It’s ECON 101, the principle of supply and demand. Simply lock down a position early and then flood the auction block with the top guys at that position. While you sit comfortably on a pillow of roster security, everyone else will be scrambling over the reduced pool of options. No matter what they spend, their stacks of cash will be dwindling while yours remains constant.
This is considerably easier to do with quarterbacks and tight ends, as you typically only need one starter and possibly a cheap backup. It can also be more effective, especially in leagues that overvalue the top QBs (i.e. most casual leagues), as the player pools are smaller. But it can be done with running backs or wide receivers, especially if you put good money into your starting two or three at the position early in the draft.
Bring Out The Big Guns … K and D/STs?
You heard me. If you play in a league with kickers and defenses, auction drafts are the one place you can make an early move on these spots. Simply nominate your favorite kicker or D/ST early in the draft, and open with a market value bid. There are only two possible outcomes: another owner outbids you and faces the vocal derision of the league for spending more than he should have, or they all sit quietly – in fear of that same derision – and allow you to walk away with Stephen Gostkowski and the Jaguars D/ST for a couple bucks total.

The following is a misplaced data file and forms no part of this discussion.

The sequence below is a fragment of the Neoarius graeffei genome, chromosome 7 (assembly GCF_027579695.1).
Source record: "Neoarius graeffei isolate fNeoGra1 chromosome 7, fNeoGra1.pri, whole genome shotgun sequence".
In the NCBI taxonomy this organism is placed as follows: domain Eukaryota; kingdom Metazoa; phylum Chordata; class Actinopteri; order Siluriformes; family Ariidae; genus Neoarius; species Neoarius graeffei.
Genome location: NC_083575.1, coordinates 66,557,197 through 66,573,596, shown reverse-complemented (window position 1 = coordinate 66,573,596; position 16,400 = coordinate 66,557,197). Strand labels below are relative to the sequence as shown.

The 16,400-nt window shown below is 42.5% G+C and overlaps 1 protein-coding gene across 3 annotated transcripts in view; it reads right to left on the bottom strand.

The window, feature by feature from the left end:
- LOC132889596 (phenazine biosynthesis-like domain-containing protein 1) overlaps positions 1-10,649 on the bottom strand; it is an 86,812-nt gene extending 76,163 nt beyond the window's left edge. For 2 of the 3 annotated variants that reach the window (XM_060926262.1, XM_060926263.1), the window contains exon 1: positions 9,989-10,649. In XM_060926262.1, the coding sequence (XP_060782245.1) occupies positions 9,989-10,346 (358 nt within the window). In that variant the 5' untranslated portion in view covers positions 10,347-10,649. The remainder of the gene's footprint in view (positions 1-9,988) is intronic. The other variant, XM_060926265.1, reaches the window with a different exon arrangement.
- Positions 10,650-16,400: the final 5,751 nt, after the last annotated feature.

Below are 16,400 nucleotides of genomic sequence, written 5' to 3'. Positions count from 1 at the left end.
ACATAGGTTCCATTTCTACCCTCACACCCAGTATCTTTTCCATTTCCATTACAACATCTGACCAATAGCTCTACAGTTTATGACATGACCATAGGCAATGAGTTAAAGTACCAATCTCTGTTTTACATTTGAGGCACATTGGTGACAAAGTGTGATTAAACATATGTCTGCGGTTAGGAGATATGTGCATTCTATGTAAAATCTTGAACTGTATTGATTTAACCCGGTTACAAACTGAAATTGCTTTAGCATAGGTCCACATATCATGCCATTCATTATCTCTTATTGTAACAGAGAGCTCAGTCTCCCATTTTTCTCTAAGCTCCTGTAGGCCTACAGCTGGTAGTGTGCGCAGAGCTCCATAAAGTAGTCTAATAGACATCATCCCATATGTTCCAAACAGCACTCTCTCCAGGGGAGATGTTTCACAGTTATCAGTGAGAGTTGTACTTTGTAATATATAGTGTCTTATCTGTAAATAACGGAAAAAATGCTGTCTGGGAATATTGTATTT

Avoid Nominating Your Own Sleepers
In this age of pervasive fantasy football advice, chances are slim that you’re the only person eyeing a particular sleeper. That means someone else will eventually nominate him. So why let them make the first move? Because it’s all about that poker face, that puh-poker face … sorry.
Nominating rookie RB Nyheim Hines at the back end of the draft is essentially tipping your hand – you’ve got your eye on this guy and will pay to get him. (Bonus tip, I think Hines is a 2018 PPR sleeper). That gives owners with some well-saved sleeper capital – which we’ll cover in a later article – an open door to run up the price. And having nominated him in the first place, you’re going to feel attached, making you prone to costly mistakes. If possible, wait with your own stash of late-round cash and pounce on your target when another unsuspecting owner puts him up.
Switch It Up!
One mistake fantasy drafters can make is using the same nomination strategy every single round. The kind-hearted newbie might keep nominating his favorite players, bidding high and weeping outwardly if he loses his guy. The crafty salesman might constantly nominate “value picks,” talk them up incessantly and never actually bid on the player. The problem is obvious: this creates predictability. And predictability is your enemy in auction drafts.
Instead, vary the reasoning behind your nominations from round to round. A lot of the strategies above are centered around harvesting other owners’ money, but throw in a few nominations you absolutely want and go hard. Always keep the other owners guessing at your intentions. If you can throw them off guard with a well-placed nomination surprise, you’ll immediately gain the high ground in the mental battle, and be well on your way to dominating your draft.